As September begins, we can proudly report that Romanian football teams remain in UEFA competitions!
Informatica Timișoara are going great guns in the UEFA Futsal Cup, beating Lynx of Gibraltar 6-0 last week. Buzău Region is hanging in there in the UEFA Regions’ Cup, contested by amateur footballers; they’ll face Munster/Ulster later this month. And in the UEFA Youth League, for under-19s, Viitorul are still in contention – mind you, the tournament doesn’t actually start until October.
So there are plenty of reasons to be cheerful: it’s just that the senior football is, as so often, not one of them. Last week in the capital, FCSB could not overcome a 3-1 first leg deficit against Rapid Vienna in the Europa League, though they did come fairly close. Two-nil ahead in the second half, a mistake from teenage goalkeeper Andrei Vlad led to an excruciating own goal by Balaşa, and the Austrians went through.
Meanwhile, Romania’s other remaining representative, CFR Cluj, had not one but two of the most calamitous European nights in the country’s history. Their opponents, F91 Dudelange of Luxembourg, had knocked out Polish champions Legia Warsaw in the previous round and were therefore not to be misunderestimated. However, that’s exactly what CFR appeared to do, and in the first leg the Luxembourgers deservedly prevailed 2-0 over a sorry excuse for the reigning champions of Romania.
Post-match newspaper polls asked about where this defeat ranked in the hall of ignominy. (The mighty 1980s-vintage Dinamo losing to 17. Nentori Tirana? A weaker Dinamo crumbling against Arsenal’s next opponents Vorskla Poltava, in 2011? Maccabi Haifa tonking Steaua five-nil in the same year?)
But worse was to come.
The clujenii were adamant that the semi-professional side from this tiny banking duchy would not be able to cope with an intimidating eastern European atmosphere. (Never mind that they had already been to the Polish Army Stadium and won in front of ten thousand people.) So the club offered tickets for 5 lei (about a pound, or a euro and a bit), with kids and students getting in free. The coach rested several players for the weekend league game at Gaz Metan Mediaş in preparation for a full assault on qualifying for the Europa League group stage the following midweek.
Two exotic new recruits made their debuts for the club against Gaz Metan: Spanish goalkeeper Jesús Fernández started; and former Sevilla, Real Madrid, Arsenal and Roma attacker, the Brazilian Julio Baptista, now 36, came on for the last twenty minutes. The match finished goalless.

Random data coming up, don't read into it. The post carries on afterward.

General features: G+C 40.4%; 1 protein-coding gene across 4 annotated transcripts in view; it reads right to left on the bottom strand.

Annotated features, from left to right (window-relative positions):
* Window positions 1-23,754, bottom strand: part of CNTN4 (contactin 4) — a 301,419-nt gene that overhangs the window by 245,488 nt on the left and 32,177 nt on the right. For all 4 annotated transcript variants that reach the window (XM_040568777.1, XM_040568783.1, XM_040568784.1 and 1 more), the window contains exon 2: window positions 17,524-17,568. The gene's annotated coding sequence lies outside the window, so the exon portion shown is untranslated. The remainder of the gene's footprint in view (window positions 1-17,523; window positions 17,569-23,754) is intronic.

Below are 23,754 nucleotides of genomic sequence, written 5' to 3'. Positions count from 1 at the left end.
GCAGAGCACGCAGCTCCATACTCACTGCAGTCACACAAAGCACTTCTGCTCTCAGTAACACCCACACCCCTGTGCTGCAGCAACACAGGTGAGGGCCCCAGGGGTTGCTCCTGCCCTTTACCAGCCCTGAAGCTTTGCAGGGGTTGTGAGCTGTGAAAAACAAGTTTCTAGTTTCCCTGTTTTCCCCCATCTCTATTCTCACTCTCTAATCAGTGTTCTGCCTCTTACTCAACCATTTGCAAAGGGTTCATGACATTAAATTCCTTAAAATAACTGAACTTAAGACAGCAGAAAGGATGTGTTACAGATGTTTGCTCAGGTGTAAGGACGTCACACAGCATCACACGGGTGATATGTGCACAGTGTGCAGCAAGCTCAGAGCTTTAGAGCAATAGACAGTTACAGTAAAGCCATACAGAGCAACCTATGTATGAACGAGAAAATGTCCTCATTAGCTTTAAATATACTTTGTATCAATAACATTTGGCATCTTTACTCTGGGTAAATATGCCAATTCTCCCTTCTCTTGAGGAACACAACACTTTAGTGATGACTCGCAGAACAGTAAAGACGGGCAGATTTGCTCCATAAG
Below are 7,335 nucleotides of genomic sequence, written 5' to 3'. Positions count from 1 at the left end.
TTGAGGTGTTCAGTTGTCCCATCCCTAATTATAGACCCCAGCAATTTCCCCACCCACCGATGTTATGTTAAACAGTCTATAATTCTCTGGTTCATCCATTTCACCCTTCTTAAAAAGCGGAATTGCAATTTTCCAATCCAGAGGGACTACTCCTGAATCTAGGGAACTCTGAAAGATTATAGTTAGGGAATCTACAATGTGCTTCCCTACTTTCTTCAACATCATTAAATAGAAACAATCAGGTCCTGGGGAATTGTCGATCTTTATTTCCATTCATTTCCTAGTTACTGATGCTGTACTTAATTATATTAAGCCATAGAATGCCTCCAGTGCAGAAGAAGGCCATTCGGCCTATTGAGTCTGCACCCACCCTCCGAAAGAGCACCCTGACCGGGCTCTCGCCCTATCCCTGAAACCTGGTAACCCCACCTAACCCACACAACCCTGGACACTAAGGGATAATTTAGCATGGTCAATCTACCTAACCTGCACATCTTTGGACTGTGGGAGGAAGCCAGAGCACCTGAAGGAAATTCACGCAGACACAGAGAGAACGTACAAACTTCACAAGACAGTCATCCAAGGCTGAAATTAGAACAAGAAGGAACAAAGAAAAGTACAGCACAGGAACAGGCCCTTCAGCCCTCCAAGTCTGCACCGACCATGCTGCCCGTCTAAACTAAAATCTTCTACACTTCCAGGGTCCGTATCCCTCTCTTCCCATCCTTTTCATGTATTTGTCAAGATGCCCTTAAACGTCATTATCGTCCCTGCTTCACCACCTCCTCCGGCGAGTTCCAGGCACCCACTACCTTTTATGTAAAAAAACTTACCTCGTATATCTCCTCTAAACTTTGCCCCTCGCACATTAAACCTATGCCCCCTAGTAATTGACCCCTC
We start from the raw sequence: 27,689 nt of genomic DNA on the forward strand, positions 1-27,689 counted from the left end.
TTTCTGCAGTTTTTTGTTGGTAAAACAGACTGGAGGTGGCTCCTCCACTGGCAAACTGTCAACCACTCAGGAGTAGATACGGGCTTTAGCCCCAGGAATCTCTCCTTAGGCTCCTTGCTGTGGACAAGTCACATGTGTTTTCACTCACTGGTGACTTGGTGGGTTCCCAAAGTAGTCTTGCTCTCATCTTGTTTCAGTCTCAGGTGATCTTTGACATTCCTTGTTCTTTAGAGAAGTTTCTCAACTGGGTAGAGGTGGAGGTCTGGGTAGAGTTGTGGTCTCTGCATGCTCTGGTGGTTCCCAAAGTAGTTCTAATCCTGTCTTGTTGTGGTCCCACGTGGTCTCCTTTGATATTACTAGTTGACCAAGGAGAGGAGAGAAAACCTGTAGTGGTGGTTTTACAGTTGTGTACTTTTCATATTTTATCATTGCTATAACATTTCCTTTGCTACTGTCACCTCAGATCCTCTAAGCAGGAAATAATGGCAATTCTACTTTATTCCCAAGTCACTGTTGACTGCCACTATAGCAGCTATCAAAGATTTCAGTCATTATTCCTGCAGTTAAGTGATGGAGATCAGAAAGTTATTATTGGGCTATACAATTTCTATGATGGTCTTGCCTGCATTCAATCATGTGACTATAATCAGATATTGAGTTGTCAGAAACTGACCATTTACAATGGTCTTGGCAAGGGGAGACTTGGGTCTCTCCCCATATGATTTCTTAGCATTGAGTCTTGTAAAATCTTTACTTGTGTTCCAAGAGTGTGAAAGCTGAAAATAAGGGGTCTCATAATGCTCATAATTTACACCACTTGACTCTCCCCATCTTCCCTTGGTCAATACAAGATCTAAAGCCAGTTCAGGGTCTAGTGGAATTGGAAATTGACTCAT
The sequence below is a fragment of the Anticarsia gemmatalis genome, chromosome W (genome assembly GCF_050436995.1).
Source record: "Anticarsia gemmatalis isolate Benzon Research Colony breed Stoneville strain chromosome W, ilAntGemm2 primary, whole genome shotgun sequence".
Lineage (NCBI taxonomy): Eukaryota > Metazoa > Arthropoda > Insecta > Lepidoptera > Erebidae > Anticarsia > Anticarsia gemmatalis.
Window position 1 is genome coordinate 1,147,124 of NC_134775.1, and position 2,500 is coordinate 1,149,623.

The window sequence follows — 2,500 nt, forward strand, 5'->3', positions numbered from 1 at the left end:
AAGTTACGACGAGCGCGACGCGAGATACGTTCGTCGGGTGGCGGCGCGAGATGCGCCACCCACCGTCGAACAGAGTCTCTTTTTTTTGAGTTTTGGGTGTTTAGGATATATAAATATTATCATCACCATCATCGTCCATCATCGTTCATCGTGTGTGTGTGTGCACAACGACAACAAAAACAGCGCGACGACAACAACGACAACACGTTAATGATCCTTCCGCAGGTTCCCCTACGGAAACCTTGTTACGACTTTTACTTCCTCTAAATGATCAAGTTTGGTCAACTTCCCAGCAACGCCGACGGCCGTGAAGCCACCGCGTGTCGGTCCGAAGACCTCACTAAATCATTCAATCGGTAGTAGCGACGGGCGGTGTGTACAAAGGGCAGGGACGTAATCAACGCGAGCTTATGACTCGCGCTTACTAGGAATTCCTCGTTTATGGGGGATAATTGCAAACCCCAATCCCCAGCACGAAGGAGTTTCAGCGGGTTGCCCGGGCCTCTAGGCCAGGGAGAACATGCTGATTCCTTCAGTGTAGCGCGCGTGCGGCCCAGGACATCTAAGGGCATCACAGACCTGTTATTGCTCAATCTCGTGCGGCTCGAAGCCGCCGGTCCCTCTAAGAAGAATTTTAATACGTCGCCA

Ex-Real Madrid B man Jesús kept his place for the Dudelange second leg, but denied journalists the opportunity to write a “Jesús saves” headline*: after another catastrophically awful showing, CFR were 5-0 down on aggregate with five minutes left to play! Two late goals made the scoreline of the match look less horrific, but it could not hide the spectacular badness of the Cluj team over the two legs, against a team they had been expected to beat easily. “Amateurism without bounds”, tutted Gazeta Sporturilor, and they weren’t talking about Dudelange’s part-timers. Julio Baptista came on in the second half but did not score. The official attendance at the Dr. Constantin Rădulescu stadium was around 12,000 – a little over half full. Clearly not sufficiently intimidating.
CFR are now in a bit of a mess. After Dan Petrescu unexpectedly brought them the league title, then jumped ship to China, new coach Edi Iordănescu (son of the great Anghel) oversaw victory in the Super Cup and was then booted out having been in charge for only six weeks, mostly in the close season. His replacement Toni Conceição, in his third spell at the club, eked out three wins on the trot in the league, but looks to be on the way out after this embarrassing episode, which was followed by defeat at home to Viitorul last weekend, allowing FCSB to take top spot in Liga 1. Next match: away at FCSB.
Over the past few days, rumours have spread that the CFR hierarchy has panicked about the size of Julio Baptista’s contract and wants to offload him, having only signed him on 18th August. The official denial on the club website reaffirms the season’s aim: to retain the championship. In the current turmoil, this seems more admirable than realistic; whoever takes over from Toni, don’t bet on him surviving until June.
This all makes a pleasant change from the constant media focus on FCSB: even when they’re losing, the country’s richest and best-supported club get all the attention. Perhaps this is a deliberate strategy by CFR’s owners: meltdown and humiliation in the name of brand growth. Stranger things have happened in Romanian football…
*or even “Jesús saves; but Turpel nets the rebound”